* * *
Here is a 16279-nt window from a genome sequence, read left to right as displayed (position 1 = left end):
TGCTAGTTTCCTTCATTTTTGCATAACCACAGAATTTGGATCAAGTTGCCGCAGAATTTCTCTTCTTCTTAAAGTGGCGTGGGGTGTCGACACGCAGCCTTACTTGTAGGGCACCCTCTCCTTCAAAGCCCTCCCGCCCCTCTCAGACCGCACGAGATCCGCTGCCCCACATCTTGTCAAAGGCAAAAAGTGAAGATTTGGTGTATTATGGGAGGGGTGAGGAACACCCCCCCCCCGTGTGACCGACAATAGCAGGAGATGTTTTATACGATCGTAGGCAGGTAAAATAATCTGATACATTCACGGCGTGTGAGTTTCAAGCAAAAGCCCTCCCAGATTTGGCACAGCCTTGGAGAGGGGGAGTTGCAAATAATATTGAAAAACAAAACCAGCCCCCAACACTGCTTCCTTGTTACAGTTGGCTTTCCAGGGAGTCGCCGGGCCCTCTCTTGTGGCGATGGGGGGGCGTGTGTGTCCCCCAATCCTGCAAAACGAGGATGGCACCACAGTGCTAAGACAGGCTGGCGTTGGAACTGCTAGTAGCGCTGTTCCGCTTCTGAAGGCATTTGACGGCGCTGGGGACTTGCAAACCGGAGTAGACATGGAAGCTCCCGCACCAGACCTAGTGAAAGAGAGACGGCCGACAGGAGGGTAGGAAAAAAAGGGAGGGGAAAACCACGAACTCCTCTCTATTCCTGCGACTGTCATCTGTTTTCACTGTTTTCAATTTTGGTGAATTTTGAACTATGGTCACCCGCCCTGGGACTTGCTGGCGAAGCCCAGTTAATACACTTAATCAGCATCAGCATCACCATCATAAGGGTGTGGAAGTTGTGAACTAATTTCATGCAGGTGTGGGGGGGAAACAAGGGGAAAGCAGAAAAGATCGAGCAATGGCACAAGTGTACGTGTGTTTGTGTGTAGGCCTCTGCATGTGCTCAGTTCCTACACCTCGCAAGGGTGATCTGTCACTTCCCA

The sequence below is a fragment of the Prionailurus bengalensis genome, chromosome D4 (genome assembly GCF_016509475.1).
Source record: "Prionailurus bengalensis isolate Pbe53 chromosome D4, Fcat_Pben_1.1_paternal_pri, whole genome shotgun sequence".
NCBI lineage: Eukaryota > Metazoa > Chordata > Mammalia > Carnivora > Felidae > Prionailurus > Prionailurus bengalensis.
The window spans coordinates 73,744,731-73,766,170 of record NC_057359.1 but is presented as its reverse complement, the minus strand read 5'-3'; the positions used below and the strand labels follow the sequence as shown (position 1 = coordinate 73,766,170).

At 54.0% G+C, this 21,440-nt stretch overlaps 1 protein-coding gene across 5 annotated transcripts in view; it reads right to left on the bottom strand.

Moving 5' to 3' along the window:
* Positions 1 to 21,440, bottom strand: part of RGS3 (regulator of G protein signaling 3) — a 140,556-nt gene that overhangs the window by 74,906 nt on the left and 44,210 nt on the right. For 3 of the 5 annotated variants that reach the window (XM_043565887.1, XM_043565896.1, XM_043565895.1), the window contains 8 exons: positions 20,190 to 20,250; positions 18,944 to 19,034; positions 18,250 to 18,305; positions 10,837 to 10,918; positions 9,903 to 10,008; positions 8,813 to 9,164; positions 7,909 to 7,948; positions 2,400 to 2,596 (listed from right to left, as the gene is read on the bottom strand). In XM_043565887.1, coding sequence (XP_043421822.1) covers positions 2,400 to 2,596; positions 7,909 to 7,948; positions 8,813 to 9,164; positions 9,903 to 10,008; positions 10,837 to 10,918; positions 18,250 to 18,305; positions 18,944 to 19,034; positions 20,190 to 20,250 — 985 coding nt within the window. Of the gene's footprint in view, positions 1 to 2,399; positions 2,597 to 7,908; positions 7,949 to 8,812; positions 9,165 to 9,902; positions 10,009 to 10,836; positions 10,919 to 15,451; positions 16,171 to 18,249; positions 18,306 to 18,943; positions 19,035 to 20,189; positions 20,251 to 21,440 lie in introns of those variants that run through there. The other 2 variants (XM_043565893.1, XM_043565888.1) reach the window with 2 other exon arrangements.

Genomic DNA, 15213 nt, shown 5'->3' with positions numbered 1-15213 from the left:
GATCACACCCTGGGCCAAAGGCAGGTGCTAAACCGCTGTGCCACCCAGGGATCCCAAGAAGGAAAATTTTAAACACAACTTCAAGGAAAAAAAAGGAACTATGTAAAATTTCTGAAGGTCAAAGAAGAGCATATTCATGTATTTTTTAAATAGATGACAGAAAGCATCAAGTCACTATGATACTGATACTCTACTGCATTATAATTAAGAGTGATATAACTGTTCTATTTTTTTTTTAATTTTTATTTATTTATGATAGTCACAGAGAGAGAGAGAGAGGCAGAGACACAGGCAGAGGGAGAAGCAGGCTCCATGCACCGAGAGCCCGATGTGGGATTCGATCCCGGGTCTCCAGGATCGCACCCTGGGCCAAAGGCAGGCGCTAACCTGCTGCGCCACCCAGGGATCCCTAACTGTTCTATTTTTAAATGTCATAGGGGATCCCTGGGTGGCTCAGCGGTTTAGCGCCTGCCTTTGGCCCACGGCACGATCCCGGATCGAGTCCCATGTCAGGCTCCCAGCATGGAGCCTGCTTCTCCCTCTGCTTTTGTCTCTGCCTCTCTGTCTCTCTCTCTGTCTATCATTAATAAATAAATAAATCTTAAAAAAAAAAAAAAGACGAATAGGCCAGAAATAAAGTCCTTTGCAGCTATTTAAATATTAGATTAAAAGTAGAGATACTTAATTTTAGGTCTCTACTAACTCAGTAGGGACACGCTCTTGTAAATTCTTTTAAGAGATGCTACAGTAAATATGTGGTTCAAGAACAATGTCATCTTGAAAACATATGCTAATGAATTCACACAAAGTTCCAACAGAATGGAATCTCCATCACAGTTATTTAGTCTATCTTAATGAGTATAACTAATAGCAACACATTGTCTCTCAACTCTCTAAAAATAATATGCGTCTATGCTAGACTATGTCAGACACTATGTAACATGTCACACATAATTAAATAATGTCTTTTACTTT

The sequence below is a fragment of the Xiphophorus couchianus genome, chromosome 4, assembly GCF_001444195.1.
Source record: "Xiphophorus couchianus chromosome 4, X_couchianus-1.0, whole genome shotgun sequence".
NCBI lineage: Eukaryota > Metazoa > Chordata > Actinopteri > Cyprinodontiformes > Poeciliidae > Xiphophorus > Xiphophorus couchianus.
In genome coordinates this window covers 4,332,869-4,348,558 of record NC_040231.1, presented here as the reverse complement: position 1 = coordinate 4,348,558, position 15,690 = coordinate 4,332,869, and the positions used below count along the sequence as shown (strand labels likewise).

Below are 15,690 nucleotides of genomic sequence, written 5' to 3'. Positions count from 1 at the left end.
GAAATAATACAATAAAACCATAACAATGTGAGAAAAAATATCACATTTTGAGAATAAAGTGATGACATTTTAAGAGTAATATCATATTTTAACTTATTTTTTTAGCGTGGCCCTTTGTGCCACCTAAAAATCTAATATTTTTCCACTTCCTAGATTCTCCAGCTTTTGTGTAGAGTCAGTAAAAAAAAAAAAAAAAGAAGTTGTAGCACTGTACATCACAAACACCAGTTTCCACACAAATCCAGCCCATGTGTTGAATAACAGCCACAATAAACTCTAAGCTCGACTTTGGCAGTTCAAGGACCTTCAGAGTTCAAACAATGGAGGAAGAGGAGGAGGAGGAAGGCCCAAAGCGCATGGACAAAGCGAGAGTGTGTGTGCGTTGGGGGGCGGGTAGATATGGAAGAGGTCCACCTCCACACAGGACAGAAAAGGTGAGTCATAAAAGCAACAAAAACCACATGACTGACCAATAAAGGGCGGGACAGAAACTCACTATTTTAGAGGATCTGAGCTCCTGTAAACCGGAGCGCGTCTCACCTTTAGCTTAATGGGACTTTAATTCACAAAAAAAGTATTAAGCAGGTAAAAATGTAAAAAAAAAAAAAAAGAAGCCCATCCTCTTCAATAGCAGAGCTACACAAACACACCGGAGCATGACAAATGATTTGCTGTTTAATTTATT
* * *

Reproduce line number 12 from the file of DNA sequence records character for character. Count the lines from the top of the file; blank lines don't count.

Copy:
The sequence below is a fragment of the Xiphophorus couchianus genome, chromosome 4, assembly GCF_001444195.1.